>>always small hints of truth or valid questions
      >>lurking behind the stark political agenda.
      >>There has been an excellent private commentary
      >>on this over the last few days which I hesitate
      >>to post her without the approval of the senders.
      >>May I suggest that discussion of this be via the
      >>New Mobility Café, of which the posting address
      >> <mailto:NewMobilityCafe@ yahoogroups. com>NewMobilityCafe@ yahoogroups. com.
      >>Eric Briton
      >>Road to hell is paved with public transit
      >>Headshot of Neil Reynolds
      >>May 21, 2008
      >>OTTAWA -- The average public transit bus in the
      >>U.S. uses 4,365 British thermal units, a measure
      >>of energy, per passenger mile and emits 0.71
      >>pounds of carbon dioxide. The average car uses
      >>3,445 BTUs per passenger mile and emits 0.54
      >>pounds of CO{-2}. Whether you seek to conserve
      >>energy or to reduce greenhouse gas emissions,
      >>your public policy decision here appears
      >>remarkably obvious. Get people off buses and get
      >>them into cars. The decision to do precisely
      >>this will get progressively easier. By 2020, the
      >>average car will use only 3,000 BTUs per
      >>passenger mile; by 2035, only 2,500 BTUs. By
      >>this time, the car will be - by far - the
      >>greenest option in the 21st century urban transit system.
      >>Thus calculates Randal O'Toole, an Oregon
      >>economist with impeccable environmental
      >>credentials. Senior economist for a number of
      >>years with the Thoreau Institute (an
      >>environmental think tank in Portland) and
      >>lecturer in environmental economics at Yale and
      >>at the University of California at Berkeley, Mr.
      >>O'Toole has been described as the next Jane
      >>Jacobs, the influential contrarian
      >>environmentalist who ironically worked in more
      >>innocent times to keep cars out of North
      >>American downtowns. Author of provocative books
      >>such as The Vanishing Automobile and Other Urban
      >>Myths and The Best-Laid Plans: How Government
      >>Planning Harms Your Quality of Life, Mr. O'Toole
      >>is now a senior fellow at the Cato Institute,
      >>the Washington-based libertarian think tank. He
      >>reportedly cycles to work every day.
      >>Most public transit systems, Mr. O'Toole says in
      >>a research paper published in April, have never
      >>done the job that governments entrusted to them,
      >>which was to move large numbers of people safely
      >>to work in the morning and to move them safely
      >>back home at night. (On the basis of every
      >>billion passenger miles, he asserts, "light-rail
      >>[public transit] kills three times as many
      >>people as cars on urban freeways.") Judged on
      >>either environmental or economic efficiency, he
      >>says, public transit systems consistently produce diminishing returns.
      >>New York operates the most energy-efficient
      >>system in the U.S. - but only because its buses
      >>carry an average of 17 passengers, or 60 per
      >>cent more "load" than the 10.7 passengers
      >>carried by the average public transit bus
      >>nationwide. (The average public transit bus has
      >>seats for 39 people and standing room for 20.)
      >>New York keeps losing market share to cars, too.
      >>In 1985, the public transit share of passenger
      >>travel in New York was 12.7 per cent, far ahead
      >>of the No. 2 system (with a 5.2 per cent share)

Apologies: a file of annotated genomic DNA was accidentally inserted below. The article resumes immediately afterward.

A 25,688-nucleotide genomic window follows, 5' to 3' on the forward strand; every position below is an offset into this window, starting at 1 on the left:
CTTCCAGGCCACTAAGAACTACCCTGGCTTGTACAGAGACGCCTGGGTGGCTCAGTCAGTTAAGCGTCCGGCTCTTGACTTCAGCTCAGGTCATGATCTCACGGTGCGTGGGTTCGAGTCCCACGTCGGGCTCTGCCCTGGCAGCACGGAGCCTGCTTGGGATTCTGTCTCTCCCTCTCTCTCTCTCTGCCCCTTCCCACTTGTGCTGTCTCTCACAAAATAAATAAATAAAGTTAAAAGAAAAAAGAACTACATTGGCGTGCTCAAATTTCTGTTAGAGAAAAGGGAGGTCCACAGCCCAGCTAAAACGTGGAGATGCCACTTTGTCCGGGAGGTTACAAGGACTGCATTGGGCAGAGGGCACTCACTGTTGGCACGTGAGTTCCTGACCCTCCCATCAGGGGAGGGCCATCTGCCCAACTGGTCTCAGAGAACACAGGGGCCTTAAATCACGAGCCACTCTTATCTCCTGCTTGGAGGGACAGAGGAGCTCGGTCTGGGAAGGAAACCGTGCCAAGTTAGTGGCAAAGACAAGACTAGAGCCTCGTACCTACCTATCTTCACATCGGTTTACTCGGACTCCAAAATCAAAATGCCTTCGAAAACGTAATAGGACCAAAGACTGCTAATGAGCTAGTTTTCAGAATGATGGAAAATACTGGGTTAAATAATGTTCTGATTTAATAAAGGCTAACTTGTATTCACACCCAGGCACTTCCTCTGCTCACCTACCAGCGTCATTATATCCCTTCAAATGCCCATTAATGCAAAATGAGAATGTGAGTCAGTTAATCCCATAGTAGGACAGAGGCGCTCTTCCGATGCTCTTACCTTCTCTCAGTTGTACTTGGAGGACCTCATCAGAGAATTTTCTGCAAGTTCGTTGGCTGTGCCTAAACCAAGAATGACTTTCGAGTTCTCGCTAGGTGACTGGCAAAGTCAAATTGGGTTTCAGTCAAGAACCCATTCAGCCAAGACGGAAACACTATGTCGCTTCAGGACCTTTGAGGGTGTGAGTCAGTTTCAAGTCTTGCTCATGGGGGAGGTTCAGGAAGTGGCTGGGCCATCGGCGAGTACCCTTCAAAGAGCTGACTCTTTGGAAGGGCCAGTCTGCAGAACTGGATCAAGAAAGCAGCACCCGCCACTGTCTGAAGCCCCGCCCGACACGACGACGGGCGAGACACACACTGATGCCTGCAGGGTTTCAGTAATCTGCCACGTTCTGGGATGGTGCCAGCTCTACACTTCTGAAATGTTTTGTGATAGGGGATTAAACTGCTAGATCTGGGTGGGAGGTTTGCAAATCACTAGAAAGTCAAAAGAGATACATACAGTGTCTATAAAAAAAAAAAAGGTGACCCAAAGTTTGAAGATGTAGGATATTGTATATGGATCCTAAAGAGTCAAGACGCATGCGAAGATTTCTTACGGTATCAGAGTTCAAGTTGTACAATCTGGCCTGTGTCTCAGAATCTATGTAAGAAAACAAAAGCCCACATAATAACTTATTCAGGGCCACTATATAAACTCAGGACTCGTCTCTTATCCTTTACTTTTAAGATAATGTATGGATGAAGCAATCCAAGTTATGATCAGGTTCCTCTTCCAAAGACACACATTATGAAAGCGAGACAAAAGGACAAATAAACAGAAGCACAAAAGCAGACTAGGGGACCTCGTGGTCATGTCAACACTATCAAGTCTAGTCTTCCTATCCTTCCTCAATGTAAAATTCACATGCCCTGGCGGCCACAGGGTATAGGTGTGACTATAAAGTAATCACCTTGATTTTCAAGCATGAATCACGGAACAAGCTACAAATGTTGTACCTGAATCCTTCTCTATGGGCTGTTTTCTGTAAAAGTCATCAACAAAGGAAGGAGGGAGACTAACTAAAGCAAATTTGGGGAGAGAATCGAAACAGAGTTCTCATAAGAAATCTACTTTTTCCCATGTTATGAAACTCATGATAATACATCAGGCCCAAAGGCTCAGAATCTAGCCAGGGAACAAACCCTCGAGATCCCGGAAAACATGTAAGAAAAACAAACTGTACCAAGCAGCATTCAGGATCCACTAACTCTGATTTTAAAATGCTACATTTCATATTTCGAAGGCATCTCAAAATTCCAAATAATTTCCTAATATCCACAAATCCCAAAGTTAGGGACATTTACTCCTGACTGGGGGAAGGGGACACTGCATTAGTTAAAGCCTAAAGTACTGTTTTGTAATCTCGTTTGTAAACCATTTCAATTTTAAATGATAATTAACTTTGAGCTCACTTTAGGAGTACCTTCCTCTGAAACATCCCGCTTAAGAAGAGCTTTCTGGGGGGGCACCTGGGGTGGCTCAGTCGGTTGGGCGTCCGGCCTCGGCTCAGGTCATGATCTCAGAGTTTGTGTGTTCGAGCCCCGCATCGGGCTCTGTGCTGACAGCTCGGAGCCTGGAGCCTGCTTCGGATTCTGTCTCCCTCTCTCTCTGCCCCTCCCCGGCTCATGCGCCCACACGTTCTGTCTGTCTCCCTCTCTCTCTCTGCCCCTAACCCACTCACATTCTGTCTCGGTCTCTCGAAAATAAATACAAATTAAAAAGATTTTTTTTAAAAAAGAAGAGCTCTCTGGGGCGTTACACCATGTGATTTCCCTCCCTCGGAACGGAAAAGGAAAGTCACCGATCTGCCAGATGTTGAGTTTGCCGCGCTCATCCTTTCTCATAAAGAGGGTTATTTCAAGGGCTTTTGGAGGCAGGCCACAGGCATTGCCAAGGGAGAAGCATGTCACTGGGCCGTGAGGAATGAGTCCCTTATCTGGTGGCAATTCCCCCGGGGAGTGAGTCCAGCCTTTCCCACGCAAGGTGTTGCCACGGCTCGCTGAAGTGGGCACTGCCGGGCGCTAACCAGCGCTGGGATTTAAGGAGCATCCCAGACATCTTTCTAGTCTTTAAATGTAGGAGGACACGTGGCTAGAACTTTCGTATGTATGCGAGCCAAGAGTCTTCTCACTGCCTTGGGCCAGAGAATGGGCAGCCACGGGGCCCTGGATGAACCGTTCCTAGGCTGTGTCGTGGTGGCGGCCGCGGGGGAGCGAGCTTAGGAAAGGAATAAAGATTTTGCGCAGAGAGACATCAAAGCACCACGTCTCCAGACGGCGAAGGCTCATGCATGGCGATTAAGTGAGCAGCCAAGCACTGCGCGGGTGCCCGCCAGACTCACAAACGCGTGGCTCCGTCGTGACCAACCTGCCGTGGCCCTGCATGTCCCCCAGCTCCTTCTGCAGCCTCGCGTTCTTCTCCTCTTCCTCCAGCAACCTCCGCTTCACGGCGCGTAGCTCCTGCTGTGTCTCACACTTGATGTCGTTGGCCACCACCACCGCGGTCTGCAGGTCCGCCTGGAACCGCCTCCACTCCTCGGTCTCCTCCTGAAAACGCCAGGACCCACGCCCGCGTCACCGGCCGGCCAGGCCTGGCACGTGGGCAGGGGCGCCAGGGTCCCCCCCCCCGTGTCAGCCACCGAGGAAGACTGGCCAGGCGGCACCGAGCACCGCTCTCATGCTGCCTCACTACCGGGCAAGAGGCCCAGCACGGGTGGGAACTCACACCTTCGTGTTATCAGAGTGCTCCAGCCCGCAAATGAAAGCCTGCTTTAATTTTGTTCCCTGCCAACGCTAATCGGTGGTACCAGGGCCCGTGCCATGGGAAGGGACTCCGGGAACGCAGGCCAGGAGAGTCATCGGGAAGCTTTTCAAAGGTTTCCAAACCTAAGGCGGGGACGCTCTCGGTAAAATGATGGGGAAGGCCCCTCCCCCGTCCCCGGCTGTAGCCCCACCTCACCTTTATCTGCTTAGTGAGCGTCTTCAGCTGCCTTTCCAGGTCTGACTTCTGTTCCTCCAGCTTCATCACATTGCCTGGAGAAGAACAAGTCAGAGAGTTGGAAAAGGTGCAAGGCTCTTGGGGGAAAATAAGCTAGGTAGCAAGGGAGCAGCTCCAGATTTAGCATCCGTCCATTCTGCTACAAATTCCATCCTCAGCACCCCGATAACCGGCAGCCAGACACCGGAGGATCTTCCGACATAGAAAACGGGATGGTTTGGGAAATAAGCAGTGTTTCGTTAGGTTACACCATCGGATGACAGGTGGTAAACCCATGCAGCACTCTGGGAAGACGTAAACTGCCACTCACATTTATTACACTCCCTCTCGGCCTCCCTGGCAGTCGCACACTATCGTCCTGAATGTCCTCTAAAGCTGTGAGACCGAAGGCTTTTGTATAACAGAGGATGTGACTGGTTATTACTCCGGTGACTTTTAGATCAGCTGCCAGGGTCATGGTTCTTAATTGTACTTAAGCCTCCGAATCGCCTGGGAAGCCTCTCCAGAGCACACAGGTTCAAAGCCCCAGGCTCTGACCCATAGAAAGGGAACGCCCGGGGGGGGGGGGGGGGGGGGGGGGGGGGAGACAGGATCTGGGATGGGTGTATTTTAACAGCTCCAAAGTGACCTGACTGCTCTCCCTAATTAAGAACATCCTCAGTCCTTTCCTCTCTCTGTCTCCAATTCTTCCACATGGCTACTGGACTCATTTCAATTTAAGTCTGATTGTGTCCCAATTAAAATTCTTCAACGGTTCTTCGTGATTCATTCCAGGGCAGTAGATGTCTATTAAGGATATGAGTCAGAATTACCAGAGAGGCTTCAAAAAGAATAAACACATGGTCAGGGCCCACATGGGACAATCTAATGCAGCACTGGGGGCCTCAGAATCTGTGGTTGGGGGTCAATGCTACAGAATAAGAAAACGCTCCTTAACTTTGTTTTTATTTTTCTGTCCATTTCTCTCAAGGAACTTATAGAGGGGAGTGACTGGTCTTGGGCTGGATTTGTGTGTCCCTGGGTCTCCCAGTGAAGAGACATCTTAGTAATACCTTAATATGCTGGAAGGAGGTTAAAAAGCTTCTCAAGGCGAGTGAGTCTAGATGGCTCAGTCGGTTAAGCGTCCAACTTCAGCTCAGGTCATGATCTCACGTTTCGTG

>>in Chicago. By 2005, though, the public transit
      >>share in New York had fallen to 9.6 per cent;
      >>Chicago, in the same period, had fallen to 3.7
      >>per cent. At the lower end, Buffalo fell from a
      >>1.2 per cent share of the passenger market to
      >>0.6 per cent; Sacramento fell to a 0.7 per cent share from 0.9 per cent.
      >>The great boondoggle of the past few years, Mr.
      >>O'Toole says, has been light rail, a fashionable
      >>alternative to heavy rail, the underground subway train.
      >>"Most heavy-rail systems are less efficient than
      >>the average passenger car and none is as
      >>efficient as a Toyota Prius," Mr. O'Toole says.
      >>"Most light-rail systems use more energy per
      >>passenger mile than an average passenger car,
      >>some are worse than the average light truck and
      >>none is as efficient as a Prius." Curiously, the
      >>Prius delivers exceptional mileage but emits
      >>roughly the same greenhouse gases (per passenger
      >>mile) as the average car and average public transit train.
      >>Perhaps because they remain market-driven
      >>enterprises, cars and trucks have eclipsed buses
      >>and trains - by a wide margin - in
      >>energy-efficiency advances in the past
      >>generation. Americans drive four times as many
      >>miles as they did 40 years ago but produce less
      >>than half as much automotive air pollution. Some
      >>new cars pollute less than 1 per cent as much as new cars did in the
      >> 1970s.
      >>Public transit buses are a different story. In
      >>1970, the average bus used 2,500 BTUs per
      >>passenger mile; by 2005, it used 4,300 BTUs, a
      >>70 per cent increase. In 1970, by way of
      >>contrast, light trucks used 9,000 BTUs per
      >>passenger mile; in 2005, they used 4,300 - a
      >>decrease of 50 per cent. The average pickup
      >>truck is now as energy efficient now, per passenger mile, as the average
      >> bus.
      >>"The fuel economies for bus transit have
      >>declined in every five-year period since 1970,"
      >>Mr. O'Toole says. Why? U.S. public transit
      >>agencies keep buying larger and more expensive
      >>vehicles - and then driving around town with
      >>fewer people in them. In 1982, the average
      >>number of bus occupants was 13.8; by 2006, it was 10.7.
      >>"Since 1992, American cities have invested
      >>$100-billion in urban rail transit," Mr. O'Toole
      >>says. "Yet no city in the country has managed to
      >>increase [public] transit's share of commuters
      >>by more than 1 per cent. No city has managed to
      >>reduce driving by even 1 per cent. People
      >>respond to high fuel prices by buying more
      >>efficient cars - and then driving more."
      >>No virus found in this incoming message.
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      >>- Release Date: 21/05/2008 5:34 PM